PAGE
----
Younger researchers usually include PhD candidates and postdocs who are teaching or assisting in teaching. They should absolutely involve master students in their research where possible, and why not even some bachelor’s students. This way the researcher trains the younger generation how to conduct proper research, learns how to delegate and manage people – which are valuable skills for career progression, and has more time for new projects or other administrative work they sometimes need to do. The student gains new skills, sees academia as another career path, and can include this time as work experience in their CV. On the other side, the university profits by participating in more projects than before has more research outputs such as published articles, and can select new academic staff from this pool of students that already have the skills. It is a win-win-win situation.

POLICY ANSWERS: Based on your experience, how could universities and NCPs in the Western Balkans promote MSCA even better to increase participation and success rates?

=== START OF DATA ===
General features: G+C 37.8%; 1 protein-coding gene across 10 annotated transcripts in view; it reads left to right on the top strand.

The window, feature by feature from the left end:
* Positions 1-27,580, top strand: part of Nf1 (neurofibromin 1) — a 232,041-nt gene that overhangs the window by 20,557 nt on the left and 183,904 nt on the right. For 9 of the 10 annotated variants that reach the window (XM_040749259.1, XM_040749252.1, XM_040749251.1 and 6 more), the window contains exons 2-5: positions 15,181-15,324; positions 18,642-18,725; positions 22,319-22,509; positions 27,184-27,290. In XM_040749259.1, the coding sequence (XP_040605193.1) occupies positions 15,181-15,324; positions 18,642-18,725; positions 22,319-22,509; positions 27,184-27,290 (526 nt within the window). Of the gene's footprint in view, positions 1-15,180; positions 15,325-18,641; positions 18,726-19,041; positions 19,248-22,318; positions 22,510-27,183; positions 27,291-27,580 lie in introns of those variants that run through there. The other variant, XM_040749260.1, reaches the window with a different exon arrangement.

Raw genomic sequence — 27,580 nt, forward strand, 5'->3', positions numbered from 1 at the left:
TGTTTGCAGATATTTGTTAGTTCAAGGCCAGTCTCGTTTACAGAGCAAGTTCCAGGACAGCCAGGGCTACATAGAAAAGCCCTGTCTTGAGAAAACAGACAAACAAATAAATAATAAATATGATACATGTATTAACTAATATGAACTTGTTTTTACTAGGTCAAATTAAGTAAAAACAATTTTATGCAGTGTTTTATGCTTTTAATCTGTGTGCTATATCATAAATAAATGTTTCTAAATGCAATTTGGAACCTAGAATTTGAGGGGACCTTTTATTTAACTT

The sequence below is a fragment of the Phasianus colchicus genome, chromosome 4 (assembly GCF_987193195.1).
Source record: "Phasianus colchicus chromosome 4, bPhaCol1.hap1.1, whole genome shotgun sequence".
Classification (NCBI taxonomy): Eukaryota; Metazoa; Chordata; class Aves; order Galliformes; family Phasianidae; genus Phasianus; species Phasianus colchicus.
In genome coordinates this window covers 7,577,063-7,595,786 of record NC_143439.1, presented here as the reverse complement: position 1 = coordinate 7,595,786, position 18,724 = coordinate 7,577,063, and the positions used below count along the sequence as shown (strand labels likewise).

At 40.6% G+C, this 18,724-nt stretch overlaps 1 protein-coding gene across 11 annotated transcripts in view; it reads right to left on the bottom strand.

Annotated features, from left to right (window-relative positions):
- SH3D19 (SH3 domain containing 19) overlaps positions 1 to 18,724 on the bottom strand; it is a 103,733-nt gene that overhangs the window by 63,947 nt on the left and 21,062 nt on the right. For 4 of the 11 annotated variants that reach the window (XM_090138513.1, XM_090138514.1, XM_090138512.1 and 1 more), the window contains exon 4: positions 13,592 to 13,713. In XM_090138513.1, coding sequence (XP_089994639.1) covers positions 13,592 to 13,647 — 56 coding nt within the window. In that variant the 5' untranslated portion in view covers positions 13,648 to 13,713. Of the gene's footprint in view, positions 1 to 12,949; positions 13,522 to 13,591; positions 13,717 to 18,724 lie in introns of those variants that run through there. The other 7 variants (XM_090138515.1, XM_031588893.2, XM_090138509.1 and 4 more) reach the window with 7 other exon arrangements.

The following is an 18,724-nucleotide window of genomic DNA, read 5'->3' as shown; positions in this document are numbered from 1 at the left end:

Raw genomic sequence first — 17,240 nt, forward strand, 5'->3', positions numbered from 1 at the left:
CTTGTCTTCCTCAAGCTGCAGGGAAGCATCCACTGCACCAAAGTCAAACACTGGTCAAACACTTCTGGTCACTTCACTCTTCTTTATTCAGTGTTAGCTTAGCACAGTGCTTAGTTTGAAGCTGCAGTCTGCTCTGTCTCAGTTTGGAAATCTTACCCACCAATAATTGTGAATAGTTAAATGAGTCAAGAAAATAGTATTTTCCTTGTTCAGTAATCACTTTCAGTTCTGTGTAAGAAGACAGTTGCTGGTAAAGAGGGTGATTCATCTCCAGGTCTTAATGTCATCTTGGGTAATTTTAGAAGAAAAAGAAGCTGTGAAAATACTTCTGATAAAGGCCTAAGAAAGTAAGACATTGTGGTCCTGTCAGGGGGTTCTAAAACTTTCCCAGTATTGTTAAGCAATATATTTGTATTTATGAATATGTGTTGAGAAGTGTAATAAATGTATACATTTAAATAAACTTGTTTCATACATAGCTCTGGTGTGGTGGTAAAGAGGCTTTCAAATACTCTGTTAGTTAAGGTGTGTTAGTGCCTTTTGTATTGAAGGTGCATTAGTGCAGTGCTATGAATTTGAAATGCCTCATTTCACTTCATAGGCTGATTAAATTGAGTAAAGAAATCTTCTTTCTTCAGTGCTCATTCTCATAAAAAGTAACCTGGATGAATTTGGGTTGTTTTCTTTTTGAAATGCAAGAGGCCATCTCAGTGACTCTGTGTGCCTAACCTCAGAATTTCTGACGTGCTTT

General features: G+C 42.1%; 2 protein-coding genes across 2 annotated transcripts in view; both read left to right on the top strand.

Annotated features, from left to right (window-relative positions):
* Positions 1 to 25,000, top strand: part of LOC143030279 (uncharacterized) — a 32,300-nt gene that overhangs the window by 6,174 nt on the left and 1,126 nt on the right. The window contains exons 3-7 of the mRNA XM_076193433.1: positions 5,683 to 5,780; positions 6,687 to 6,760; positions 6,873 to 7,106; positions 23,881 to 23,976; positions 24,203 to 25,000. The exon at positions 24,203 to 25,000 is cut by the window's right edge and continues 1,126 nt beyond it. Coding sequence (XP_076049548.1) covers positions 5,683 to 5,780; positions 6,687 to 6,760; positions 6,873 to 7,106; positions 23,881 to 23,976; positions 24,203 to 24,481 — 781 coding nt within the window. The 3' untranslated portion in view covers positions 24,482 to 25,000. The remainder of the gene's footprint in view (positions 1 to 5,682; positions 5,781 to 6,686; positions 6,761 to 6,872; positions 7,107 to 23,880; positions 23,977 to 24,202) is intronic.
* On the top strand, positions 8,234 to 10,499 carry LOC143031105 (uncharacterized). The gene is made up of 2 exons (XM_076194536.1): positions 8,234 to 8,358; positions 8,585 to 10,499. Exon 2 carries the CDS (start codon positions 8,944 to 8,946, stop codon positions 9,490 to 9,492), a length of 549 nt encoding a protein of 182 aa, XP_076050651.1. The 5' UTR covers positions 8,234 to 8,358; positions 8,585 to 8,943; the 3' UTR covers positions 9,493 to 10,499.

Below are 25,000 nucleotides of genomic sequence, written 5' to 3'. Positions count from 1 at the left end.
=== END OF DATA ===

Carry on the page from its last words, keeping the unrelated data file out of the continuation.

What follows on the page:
Ornela Bardhi: Universities should offer training and assistance to their researchers on how to write research proposals of a high standard. Ideally, each university should have a unit or office focused on EU and other grants and proposal writing. Many universities abroad have such facilities which are there for researchers when needed. Training should include administrative staff to increase understanding of how to deal with EU grants, how to manage them, how they work, and especially how the financial side of the project works. The staff is often unaware that funds not spent directly on the project and justified by invoices must be returned. There have been cases where the administrative staff have not approved certain expenses that are justified by the project, with the hope that this money can be used for something else later. It is important to know that the project grant finances only the said project and cannot be used for anything else.

Universities should promote MSCA grants among their academic staff and students. They should not wait for NCPs to promote them if they want to be competitive and attract the best talents.